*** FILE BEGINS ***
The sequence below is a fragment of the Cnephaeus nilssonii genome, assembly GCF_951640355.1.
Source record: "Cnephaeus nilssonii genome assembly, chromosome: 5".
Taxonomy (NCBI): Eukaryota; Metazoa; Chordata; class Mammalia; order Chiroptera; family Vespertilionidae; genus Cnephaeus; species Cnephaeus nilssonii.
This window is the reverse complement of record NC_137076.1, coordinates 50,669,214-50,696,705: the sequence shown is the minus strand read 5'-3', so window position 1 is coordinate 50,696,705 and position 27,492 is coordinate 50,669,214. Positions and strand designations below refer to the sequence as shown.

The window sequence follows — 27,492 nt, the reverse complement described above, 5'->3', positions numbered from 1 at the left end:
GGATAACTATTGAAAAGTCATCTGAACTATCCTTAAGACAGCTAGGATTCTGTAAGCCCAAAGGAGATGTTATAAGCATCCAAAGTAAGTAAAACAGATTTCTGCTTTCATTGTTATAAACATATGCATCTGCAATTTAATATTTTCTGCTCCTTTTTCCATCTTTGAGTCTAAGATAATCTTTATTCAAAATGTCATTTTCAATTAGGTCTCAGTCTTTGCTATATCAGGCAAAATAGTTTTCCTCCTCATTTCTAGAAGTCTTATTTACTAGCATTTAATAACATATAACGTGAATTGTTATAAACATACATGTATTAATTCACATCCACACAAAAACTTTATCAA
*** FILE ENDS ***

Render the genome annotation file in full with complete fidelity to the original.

The sequence below is a fragment of the Cnephaeus nilssonii genome, assembly GCF_951640355.1.
Source record: "Cnephaeus nilssonii genome assembly, chromosome: 5".
Taxonomy (NCBI): Eukaryota; Metazoa; Chordata; class Mammalia; order Chiroptera; family Vespertilionidae; genus Cnephaeus; species Cnephaeus nilssonii.
This window is the reverse complement of record NC_137076.1, coordinates 50,669,214-50,696,705: the sequence shown is the minus strand read 5'-3', so window position 1 is coordinate 50,696,705 and position 27,492 is coordinate 50,669,214. Positions and strand designations below refer to the sequence as shown.

The window sequence follows — 27,492 nt, the reverse complement described above, 5'->3', positions numbered from 1 at the left end:
GGATAACTATTGAAAAGTCATCTGAACTATCCTTAAGACAGCTAGGATTCTGTAAGCCCAAAGGAGATGTTATAAGCATCCAAAGTAAGTAAAACAGATTTCTGCTTTCATTGTTATAAACATATGCATCTGCAATTTAATATTTTCTGCTCCTTTTTCCATCTTTGAGTCTAAGATAATCTTTATTCAAAATGTCATTTTCAATTAGGTCTCAGTCTTTGCTATATCAGGCAAAATAGTTTTCCTCCTCATTTCTAGAAGTCTTATTTACTAGCATTTAATAACATATAACGTGAATTGTTATAAACATACATGTATTAATTCACATCCACACAAAAACTTTATCAA